Bacterial viruses enable their host to acquire antibiotic resistance genes from neighbouring cells

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Abstract

Prophages are quiescent viruses located in the chromosomes of bacteria. In the human pathogen, Staphylococcus aureus, prophages are omnipresent and are believed to be responsible for the spread of some antibiotic resistance genes. Here we demonstrate that release of phages from a subpopulation of S. aureus cells enables the intact, prophage-containing population to acquire beneficial genes from competing, phage-susceptible strains present in the same environment. Phage infection kills competitor cells and bits of their DNA are occasionally captured in viral transducing particles. Return of such particles to the prophage-containing population can drive the transfer of genes encoding potentially useful traits such as antibiotic resistance. This process, which can be viewed as â auto-transduction', allows S. aureus to efficiently acquire antibiotic resistance both in vitro and in an in vivo virulence model (wax moth larvae) and enables it to proliferate under strong antibiotic selection pressure. Our results may help to explain the rapid exchange of antibiotic resistance genes observed in S. aureus.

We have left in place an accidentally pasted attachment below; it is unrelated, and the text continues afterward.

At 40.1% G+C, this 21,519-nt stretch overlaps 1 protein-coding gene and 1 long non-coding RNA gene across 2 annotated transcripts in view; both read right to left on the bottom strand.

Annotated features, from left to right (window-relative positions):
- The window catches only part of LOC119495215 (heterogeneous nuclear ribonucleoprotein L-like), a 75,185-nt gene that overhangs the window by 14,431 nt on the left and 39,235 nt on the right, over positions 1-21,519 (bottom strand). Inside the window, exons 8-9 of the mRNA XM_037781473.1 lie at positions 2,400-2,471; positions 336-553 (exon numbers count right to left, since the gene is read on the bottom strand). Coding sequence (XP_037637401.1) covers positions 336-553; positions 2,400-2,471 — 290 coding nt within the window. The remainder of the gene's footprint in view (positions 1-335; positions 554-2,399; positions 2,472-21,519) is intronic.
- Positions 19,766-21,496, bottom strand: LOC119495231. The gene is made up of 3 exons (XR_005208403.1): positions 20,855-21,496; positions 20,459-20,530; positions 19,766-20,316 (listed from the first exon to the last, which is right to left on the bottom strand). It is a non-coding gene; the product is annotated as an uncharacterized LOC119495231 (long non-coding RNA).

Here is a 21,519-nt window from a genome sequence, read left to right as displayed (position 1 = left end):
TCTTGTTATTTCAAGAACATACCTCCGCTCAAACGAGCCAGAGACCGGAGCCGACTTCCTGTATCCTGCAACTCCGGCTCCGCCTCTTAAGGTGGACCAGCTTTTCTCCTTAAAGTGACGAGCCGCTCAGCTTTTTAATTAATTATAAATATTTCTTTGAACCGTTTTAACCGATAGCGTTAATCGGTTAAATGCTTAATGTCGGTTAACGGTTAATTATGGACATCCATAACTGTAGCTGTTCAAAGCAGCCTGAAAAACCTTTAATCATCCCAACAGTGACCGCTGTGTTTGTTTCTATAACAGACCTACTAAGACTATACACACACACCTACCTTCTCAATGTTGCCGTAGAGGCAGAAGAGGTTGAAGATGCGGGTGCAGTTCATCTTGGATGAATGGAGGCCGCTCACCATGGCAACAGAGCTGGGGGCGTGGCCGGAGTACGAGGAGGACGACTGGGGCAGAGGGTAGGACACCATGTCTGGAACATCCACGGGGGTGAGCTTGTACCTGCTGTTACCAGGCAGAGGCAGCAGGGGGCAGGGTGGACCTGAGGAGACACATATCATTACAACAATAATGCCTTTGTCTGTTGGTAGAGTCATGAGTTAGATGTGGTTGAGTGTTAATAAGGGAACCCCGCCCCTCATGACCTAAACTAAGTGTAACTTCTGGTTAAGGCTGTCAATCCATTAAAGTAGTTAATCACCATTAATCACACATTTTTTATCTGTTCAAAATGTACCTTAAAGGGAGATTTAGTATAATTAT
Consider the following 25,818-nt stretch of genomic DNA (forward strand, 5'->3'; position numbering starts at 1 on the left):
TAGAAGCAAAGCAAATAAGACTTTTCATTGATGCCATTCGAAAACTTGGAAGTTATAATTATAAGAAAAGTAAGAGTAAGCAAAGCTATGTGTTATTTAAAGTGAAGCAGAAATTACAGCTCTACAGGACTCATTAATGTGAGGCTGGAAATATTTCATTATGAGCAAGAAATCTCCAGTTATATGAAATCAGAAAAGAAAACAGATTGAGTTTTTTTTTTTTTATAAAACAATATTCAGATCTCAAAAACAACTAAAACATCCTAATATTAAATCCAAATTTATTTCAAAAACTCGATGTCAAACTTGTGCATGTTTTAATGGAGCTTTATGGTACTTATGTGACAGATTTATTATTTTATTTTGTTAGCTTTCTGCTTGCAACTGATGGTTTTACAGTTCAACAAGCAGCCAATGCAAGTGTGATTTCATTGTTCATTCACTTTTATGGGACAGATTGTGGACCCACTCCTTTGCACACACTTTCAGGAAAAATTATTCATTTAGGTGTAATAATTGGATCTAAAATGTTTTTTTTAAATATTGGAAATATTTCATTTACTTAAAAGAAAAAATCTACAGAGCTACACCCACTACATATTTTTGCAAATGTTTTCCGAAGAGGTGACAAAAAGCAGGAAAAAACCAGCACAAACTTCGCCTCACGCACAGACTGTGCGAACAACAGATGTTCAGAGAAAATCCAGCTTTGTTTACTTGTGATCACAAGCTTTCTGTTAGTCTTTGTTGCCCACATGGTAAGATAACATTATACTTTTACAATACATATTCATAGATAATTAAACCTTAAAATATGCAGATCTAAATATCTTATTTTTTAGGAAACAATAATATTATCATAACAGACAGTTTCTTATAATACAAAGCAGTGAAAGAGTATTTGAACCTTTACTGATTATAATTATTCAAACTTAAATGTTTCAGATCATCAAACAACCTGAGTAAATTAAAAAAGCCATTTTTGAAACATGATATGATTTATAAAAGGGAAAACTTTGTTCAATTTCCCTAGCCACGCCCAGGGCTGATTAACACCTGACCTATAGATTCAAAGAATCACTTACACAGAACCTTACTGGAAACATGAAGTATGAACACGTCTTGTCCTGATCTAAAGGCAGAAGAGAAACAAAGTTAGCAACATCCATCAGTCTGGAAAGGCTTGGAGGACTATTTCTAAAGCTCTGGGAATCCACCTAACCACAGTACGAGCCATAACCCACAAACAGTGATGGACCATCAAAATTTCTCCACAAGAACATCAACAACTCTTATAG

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Haaber, J., Leisner, J. J., Cohn, M. T., Catalan-Moreno, A., Nielsen, J. B., Westh, H., … Ingmer, H. (2016). Bacterial viruses enable their host to acquire antibiotic resistance genes from neighbouring cells. Nature Communications, 7. https://doi.org/10.1038/ncomms13333

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